Anne Jolis

Regrets on Russia, Syria, or Iran? Obama Has None

The Electoral College will cast their votes for president of the United States tomorrow without any last-minute intel on alleged Russian cyber-meddling, according to a statement from the Office of the Director of National Intelligence. A group of electors had called for a briefing before the December 19 vote, though it’s unclear what they’d hoped to discover that everyone didn’t already know on November 8.

President Obama acknowledged as much on Friday in a year-end press conference. ‘The truth of the matter is, is that everybody had the information. It was out there,’ he said, swatting away the suggestion that he should have made more of the Russian intrusions before the election. He also dismissed the notion that the contents of the purloined emails swung the vote:

‘They hacked into some Democratic Party emails that contained pretty routine stuff, some of it embarrassing or uncomfortable, because I suspect that if any of us got our emails hacked into, there might be some things that we wouldn’t want suddenly appearing on the front page of a newspaper or a telecast, even if there wasn’t anything particularly illegal or controversial about it.’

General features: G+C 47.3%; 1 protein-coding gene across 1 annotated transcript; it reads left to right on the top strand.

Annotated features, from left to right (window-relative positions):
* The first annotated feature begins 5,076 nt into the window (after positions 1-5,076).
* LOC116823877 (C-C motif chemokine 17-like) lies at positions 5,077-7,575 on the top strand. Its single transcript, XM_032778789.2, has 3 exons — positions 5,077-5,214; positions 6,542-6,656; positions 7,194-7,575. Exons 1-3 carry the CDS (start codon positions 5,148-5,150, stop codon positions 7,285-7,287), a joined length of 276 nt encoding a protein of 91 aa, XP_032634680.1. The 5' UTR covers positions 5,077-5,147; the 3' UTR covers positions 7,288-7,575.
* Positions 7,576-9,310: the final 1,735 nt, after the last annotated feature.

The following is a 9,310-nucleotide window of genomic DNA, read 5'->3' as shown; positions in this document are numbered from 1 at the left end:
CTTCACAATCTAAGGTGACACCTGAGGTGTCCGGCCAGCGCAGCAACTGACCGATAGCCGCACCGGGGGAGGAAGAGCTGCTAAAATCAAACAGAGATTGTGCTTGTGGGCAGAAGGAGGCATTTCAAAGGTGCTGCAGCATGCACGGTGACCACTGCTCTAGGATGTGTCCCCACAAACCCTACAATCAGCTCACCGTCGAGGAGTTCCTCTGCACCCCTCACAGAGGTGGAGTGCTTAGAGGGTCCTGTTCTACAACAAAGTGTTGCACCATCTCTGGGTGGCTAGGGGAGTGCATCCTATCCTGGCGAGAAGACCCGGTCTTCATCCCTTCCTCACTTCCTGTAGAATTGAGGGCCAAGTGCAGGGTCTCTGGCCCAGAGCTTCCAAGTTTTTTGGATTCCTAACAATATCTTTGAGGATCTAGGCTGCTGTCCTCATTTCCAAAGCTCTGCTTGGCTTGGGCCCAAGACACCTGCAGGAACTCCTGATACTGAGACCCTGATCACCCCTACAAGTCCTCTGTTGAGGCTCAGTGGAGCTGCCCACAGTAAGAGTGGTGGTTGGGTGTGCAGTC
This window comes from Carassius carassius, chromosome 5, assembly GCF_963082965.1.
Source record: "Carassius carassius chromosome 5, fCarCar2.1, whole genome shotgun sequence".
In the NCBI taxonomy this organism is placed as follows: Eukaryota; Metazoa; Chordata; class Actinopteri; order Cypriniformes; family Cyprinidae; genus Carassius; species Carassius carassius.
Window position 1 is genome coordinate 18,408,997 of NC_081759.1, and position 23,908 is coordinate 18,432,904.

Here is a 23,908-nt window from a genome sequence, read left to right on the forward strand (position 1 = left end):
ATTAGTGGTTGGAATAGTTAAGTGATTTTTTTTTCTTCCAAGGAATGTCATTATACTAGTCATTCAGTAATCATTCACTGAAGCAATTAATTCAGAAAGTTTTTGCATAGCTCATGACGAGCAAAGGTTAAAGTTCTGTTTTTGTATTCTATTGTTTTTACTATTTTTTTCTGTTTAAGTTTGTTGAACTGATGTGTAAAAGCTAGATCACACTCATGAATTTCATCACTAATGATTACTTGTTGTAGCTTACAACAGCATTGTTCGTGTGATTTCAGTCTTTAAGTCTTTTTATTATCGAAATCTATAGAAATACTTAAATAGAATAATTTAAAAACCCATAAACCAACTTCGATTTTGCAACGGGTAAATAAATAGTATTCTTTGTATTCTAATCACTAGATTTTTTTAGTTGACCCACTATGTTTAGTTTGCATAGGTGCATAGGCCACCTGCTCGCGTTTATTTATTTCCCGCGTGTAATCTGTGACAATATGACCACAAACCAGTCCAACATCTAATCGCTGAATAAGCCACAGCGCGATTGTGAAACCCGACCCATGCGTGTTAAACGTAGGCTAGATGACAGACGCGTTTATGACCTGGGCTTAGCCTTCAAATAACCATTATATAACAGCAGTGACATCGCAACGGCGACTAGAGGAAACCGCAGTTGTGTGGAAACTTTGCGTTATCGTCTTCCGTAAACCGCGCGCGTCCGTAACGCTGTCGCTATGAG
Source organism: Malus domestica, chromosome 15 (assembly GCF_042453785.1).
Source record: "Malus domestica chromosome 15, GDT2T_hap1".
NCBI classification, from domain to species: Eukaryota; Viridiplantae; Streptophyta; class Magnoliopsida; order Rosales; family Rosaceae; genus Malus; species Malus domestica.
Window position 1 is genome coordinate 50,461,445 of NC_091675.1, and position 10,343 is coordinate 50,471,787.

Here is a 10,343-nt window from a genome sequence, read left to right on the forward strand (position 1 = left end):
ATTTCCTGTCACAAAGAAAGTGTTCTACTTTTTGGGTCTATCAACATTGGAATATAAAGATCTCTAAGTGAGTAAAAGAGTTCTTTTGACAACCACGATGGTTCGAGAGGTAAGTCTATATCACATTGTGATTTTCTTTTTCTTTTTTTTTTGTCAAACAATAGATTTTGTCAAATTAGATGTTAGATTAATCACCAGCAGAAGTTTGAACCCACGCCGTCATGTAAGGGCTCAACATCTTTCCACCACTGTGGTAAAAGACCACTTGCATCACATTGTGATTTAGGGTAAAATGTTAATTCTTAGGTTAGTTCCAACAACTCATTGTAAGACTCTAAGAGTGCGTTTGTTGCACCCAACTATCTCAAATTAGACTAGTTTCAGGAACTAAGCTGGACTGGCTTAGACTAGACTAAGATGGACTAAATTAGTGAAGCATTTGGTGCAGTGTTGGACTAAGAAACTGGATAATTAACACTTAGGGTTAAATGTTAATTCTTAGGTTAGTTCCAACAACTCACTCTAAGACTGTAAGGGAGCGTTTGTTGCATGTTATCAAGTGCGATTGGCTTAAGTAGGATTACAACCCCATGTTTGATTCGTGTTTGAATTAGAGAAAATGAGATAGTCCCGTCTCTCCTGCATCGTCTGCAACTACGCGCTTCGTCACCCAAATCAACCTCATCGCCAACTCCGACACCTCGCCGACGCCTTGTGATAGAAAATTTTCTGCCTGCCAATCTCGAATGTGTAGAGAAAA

That ‘routine stuff’ included correspondence regarding multi-million dollar donations to the tax-exempt Clinton Foundation in exchange for a few minutes of Bill or Hillary’s time. That may seem sensational to us plebs, but perhaps President Obama has a point that it was all in a day’s work for the Clintons. A similar argument applies to Donald Trump, by the way. The New York Times has reported that Russian hackers also got a hold of Republican National Committee emails. The RNC denies it, but either way it’s hard to imagine what indecorous tidbit or eye-popping tax return might damage the man who crowed in January, ‘I could stand in the middle of Fifth Avenue and shoot somebody, okay, and I wouldn’t lose any voters.

Already a subscriber? Log in

Keep reading with a free trial

Subscribe and get your first month of online and app access for free. After that it’s just £1 a week.

There’s no commitment, you can cancel any time.


Unlock more articles



Don't miss out

Join the conversation with other Spectator readers. Subscribe to leave a comment.

Already a subscriber? Log in